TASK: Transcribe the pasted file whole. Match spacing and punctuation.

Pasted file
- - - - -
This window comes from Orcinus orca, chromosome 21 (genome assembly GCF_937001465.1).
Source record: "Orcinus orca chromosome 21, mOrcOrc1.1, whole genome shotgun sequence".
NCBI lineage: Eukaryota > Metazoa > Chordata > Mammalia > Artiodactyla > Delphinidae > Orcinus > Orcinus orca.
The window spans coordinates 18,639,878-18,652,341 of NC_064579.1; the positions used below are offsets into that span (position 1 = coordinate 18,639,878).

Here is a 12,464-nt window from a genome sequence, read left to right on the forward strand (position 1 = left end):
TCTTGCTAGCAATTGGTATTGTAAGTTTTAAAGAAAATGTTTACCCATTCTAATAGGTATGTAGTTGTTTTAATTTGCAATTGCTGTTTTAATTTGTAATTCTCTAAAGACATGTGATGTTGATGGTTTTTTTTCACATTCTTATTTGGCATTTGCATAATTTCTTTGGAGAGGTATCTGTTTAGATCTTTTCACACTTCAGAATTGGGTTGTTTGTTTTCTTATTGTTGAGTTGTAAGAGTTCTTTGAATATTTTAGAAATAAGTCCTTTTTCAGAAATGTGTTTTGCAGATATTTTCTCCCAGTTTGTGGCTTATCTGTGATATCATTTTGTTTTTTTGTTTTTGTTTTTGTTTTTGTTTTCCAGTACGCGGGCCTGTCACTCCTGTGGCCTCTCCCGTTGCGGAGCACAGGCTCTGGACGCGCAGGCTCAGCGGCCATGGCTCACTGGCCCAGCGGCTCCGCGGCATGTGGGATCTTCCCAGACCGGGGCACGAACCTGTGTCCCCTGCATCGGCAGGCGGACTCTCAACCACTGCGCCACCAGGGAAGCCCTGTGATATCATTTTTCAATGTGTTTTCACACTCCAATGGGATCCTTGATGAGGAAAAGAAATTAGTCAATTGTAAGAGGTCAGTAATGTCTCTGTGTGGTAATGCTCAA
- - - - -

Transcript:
This window comes from Orcinus orca, chromosome 21 (genome assembly GCF_937001465.1).
Source record: "Orcinus orca chromosome 21, mOrcOrc1.1, whole genome shotgun sequence".
NCBI lineage: Eukaryota > Metazoa > Chordata > Mammalia > Artiodactyla > Delphinidae > Orcinus > Orcinus orca.
The window spans coordinates 18,639,878-18,652,341 of NC_064579.1; the positions used below are offsets into that span (position 1 = coordinate 18,639,878).

Here is a 12,464-nt window from a genome sequence, read left to right on the forward strand (position 1 = left end):
TCTTGCTAGCAATTGGTATTGTAAGTTTTAAAGAAAATGTTTACCCATTCTAATAGGTATGTAGTTGTTTTAATTTGCAATTGCTGTTTTAATTTGTAATTCTCTAAAGACATGTGATGTTGATGGTTTTTTTTCACATTCTTATTTGGCATTTGCATAATTTCTTTGGAGAGGTATCTGTTTAGATCTTTTCACACTTCAGAATTGGGTTGTTTGTTTTCTTATTGTTGAGTTGTAAGAGTTCTTTGAATATTTTAGAAATAAGTCCTTTTTCAGAAATGTGTTTTGCAGATATTTTCTCCCAGTTTGTGGCTTATCTGTGATATCATTTTGTTTTTTTGTTTTTGTTTTTGTTTTTGTTTTCCAGTACGCGGGCCTGTCACTCCTGTGGCCTCTCCCGTTGCGGAGCACAGGCTCTGGACGCGCAGGCTCAGCGGCCATGGCTCACTGGCCCAGCGGCTCCGCGGCATGTGGGATCTTCCCAGACCGGGGCACGAACCTGTGTCCCCTGCATCGGCAGGCGGACTCTCAACCACTGCGCCACCAGGGAAGCCCTGTGATATCATTTTTCAATGTGTTTTCACACTCCAATGGGATCCTTGATGAGGAAAAGAAATTAGTCAATTGTAAGAGGTCAGTAATGTCTCTGTGTGGTAATGCTCAA